Amazing huh? Actually, I’ve been thinking about my writing in relation to the niche or genre in which I’d like to eventually market it. I pretty much think I write for a women’s oriented audience, it may be chick lit but I think it’s more like contemporary lit. I’m not sure I’m bold enough to call it literary fiction, for me that genre seems a whole lot more pretentious than I write, but reading the NANO lit-fic forums, I feel like my stories fit into that genre. I am not writing romance, though I include that in my stories. It’s part of life, right? My fiction always contains elements of angst, tension, and struggle. There is always something big that happens. It’s drama and my characters must work their way through it all. The drama/struggle/challenge, not sure what to call it, is immediate from the moment Lena’s story begins. In Isabel’s story, it takes awhile to appear, but there is quite a bit to shake up her life, even with her ambivalence about her brother’s ordination to the priesthood, it’s there.
Now… I’ve mused about if I’m writing Catholic Fiction or if I’m just a Catholic Writer writing about Catholic characters. I certainly don’t think any of my stories would fit in the Catholic/Christian fiction genre. Actually, I know they wouldn’t. The nature of my stories don’t fit into that niche at all. Quite honestly, it’s not a genre of fiction that I have any interest in reading anyway. I have a not so objective opinion about how I feel about that genre. I have a stereotype in my head about the genre. I suspect the plots are solidly written, religious in nature, but don’t have much by way of tension or drama. I’ve been told publishers don’t like to see any cursing, swearing or sex of any kind in the stories. Surely, it would just be wrong for the characters to have pre-martial sex– maybe they kiss sweetly, but not deeply, passionately on the mouth. It’s electrifying just to hold hands. They can’t go further than that. They always go to Church on Sundays, perhaps there is a preachy message about salvation and redemption. Perhaps in some ways, these books serve to evangelize the unsaved, maybe they serve to entertain the already believing flock or perhaps they exist to counter balance all the other work that is out there, that doesn’t necessarily fit this mold. The stories that are daring, that don’t mince words, that may be dark yet still teach the same lessons in redemption and salvation, but aren’t white washed.
Honestly, I’m not trying to be snarky but I do worry that my fiction might be way too Catholic. That I might be preaching the faith too much in my work and am by some unintended way, making my fiction inaccessible to a mainstream audience.
I believe that my stories have lessons in salvation and redemption as well. It may not necessarily be in a religious sense, but in a personal sense anyway.
However, discussions I’ve witnessed on forums and communities have also led me to the notion that my work would not fit in either. I’m not writing to shock or create scandal. My characters are just who they are, some created from facets of my own personality, some are people I’d never want to be and others are idealized versions of who I might like to be. We, writers, all do that. In original fic, the dreaded Mary Sue, isn’t as dreadful or the kiss of death as it is in fandom writing. I willingly admit that my characters are part of me and come from my own experiences. I cannot say that I am writing wish-fulfillment stories through my main characters. Quite frankly, I don’t think I’d really want to have their lives entirely.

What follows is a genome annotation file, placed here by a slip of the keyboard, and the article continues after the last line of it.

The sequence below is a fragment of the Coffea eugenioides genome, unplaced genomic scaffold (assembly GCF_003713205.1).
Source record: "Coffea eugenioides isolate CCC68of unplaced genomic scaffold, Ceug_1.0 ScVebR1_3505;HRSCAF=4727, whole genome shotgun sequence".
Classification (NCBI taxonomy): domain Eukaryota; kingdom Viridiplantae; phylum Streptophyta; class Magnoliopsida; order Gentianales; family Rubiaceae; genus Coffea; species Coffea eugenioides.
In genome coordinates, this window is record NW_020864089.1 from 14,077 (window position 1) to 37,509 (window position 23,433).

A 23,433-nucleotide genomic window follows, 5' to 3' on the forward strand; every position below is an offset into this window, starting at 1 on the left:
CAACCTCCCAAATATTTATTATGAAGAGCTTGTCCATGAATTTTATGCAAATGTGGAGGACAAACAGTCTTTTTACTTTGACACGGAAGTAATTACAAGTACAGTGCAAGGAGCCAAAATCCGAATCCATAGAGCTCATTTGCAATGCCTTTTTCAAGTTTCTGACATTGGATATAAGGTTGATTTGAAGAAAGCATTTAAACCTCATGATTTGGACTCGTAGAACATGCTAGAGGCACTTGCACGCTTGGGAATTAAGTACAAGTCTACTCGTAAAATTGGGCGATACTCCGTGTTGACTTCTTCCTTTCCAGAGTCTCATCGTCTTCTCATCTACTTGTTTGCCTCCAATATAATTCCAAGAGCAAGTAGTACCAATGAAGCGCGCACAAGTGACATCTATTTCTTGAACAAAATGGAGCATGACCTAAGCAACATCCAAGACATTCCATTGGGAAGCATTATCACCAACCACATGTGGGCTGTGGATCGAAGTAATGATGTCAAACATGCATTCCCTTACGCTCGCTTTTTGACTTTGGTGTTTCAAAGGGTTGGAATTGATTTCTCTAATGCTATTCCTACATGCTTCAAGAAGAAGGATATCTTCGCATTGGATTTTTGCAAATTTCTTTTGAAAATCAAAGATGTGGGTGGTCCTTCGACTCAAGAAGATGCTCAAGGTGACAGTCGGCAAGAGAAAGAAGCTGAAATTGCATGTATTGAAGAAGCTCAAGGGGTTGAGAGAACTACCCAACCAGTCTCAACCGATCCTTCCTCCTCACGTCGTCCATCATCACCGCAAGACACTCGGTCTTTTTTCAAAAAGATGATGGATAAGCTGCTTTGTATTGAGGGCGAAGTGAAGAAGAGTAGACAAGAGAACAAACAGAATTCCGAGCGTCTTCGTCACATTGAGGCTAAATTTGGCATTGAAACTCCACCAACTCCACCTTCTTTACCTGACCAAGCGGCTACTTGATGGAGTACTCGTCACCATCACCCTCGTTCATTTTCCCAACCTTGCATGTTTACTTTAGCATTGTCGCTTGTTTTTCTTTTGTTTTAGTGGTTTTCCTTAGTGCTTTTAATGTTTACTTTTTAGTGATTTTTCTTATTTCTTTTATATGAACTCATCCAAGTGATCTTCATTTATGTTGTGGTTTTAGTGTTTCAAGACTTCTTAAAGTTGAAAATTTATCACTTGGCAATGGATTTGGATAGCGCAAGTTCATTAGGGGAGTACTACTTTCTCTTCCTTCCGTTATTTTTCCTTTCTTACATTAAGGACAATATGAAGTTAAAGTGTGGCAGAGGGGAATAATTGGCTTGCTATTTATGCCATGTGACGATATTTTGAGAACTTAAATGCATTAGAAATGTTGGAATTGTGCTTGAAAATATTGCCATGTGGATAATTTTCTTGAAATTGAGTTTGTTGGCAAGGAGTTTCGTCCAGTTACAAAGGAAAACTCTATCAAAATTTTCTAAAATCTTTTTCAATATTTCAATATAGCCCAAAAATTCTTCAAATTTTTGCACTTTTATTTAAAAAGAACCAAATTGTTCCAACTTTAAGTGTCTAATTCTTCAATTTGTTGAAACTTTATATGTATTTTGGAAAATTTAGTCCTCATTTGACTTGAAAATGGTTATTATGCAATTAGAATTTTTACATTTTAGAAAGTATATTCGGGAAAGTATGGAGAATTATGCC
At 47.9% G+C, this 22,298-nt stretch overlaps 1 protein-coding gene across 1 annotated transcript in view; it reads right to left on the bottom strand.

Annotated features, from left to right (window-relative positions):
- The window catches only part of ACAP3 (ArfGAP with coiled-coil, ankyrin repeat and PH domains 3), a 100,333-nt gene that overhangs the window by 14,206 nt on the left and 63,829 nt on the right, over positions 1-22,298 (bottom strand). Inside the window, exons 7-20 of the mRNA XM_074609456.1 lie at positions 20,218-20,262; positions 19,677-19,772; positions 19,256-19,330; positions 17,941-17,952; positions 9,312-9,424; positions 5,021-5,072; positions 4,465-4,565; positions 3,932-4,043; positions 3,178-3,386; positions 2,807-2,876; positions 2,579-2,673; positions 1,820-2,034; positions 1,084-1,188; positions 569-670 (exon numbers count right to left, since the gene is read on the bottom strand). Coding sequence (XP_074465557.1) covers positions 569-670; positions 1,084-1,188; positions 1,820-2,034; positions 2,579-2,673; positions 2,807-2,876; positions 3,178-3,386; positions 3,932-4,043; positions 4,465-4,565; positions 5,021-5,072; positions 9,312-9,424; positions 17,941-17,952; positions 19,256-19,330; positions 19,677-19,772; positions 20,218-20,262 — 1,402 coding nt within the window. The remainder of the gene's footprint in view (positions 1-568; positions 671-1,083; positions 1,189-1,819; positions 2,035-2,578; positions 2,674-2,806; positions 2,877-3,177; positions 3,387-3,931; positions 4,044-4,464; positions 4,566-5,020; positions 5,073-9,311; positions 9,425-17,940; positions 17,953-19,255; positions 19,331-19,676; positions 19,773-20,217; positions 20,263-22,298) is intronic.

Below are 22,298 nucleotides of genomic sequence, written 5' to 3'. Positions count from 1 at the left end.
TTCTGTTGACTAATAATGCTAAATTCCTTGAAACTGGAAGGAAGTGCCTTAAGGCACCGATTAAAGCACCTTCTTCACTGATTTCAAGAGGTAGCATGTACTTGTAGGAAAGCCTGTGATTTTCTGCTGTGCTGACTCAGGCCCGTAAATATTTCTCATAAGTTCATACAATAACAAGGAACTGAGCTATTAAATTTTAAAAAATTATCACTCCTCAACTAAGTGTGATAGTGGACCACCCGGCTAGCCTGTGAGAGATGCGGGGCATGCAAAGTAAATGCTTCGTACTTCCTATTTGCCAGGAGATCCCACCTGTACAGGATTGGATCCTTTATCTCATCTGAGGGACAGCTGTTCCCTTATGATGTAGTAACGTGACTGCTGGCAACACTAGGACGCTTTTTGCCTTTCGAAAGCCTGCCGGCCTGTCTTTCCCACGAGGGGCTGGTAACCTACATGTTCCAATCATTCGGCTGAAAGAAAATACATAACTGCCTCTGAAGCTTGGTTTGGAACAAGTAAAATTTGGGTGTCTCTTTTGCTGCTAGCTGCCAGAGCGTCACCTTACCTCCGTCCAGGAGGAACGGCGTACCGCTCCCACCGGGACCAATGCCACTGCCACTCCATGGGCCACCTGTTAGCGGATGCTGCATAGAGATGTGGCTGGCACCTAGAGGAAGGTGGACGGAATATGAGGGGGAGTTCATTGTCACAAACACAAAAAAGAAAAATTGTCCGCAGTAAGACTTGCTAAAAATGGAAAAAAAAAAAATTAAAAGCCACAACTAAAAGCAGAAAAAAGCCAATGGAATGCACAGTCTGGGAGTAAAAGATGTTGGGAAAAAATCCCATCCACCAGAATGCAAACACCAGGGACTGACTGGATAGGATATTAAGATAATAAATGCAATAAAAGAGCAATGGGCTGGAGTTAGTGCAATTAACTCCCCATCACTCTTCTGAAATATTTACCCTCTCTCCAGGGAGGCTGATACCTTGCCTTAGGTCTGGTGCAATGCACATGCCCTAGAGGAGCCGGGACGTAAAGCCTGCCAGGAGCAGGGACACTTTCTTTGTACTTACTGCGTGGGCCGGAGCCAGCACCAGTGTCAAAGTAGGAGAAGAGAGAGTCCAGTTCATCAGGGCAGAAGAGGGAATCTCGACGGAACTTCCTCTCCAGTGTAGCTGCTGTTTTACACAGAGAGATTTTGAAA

My characters, I hope are fallible and human. They don’t strive to be perfect, in fact, their flaws make them human. I try to capture a moment as I see it happen in their lives.
So while I worry about the Catholicism creeping in and turning off main stream readers, I wonder what Catholic readers would think?
Oddly enough, I suspect that my characters would be judged harshly in the Internet Catholic Realm. I still find my mouth agape when I read stuff posted by other Catholics on the Internet regarding real people, so as my characters reflect reality, I suspect that the term “Cafeteria Catholic,” or the accusation of being “not a real and true Catholic” would be tossed at out many of them. My characters are sinners, just like everyone. And they seem to catch flack in my fictional universe. There’s Lena’s brother who abandons the church to go to a gay friendly Episcopal church in DC. The aunt who apostates, the priest who truly believes in his vocation, is strong in his faith and wishes his twin sister understood him. The younger brother who is lost, the cousin who had an abortion, the grandmother who lost her faith completely, the seeking boyfriend who finds his faith.
It seems like in my universe my characters are either looking for faith or something, or are abandoning it one way or another. I hadn’t thought much of faith in my fiction until one day I sat down and reread and revised some of Lena’s story. When I started writing it, I was lapsed from mine, but elements of Catholicism crept into the story through Lena’s culture and upbringing. It amazed me just how much it all influenced her and though she doesn’t want to believe (I don’t think she disbelieves, but she doesn’t need or want God in her life) she can’t deny how it has shaped her life. We Catholics joke about Catholic guilt all the time, but it’s very real. We just all deal with it differently. Some obsess, some blow it of and some confess it all the time to a priest. I’m sure there are other ways too.
Anyway, I’m starting to ramble and am not sure if any of this makes any sense. I’ll come back later and see.